The turning point came on 20th June 1981, when the MEK called a demonstration to protest at the regime’s crackdown, and to call for political freedom which half-a-million supporters participated at. Khomeini ordered the Revolutionary Guards to open fire on the swelling crowd, fearing that without absolute repression the democratic opposition (MEK) would force him to engage in serious reforms – an anathema as far as he was concerned; he ordered the mass and summary executions of those arrested.
Since then, MEK activists have been the prime victims of human rights violations in Iran. Over 120,000 of its members and supporters have been executed by the Iranian regime, 30,000 of which, were executed in a few months in the summer of 1988, on a direct fatwa by Khomeini, which stated any prisoners who remain loyal to the MEK must be executed.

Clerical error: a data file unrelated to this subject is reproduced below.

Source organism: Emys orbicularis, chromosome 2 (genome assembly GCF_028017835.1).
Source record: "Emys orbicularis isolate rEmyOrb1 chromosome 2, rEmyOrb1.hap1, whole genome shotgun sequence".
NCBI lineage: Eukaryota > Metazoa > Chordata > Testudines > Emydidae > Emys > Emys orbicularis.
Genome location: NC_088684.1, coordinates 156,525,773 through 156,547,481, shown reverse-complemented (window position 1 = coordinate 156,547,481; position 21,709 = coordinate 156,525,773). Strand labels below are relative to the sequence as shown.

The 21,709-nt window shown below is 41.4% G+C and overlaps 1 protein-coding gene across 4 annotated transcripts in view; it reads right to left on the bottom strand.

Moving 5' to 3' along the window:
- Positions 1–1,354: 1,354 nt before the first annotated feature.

Having been denied its fundamental rights and having come under extensive attack at the time that millions of its members, supporters and sympathizers had no protection against the brutal onslaught of the Iranian regime, the MEK had no choice but to resist against the mullahs’ reign of terror.
“Towards the end of 1981, many of the members of the MEK and supporters went into exile. Their principal refuge was in France. But in 1986, after negotiations between the French and the Iranian authorities, the French government effectively treated them as undesirable aliens, and the leadership of the MEK with several thousand followers relocated to Iraq.” (Judgment of the Proscribed Organizations Appeal Commission, November 30, 2007.)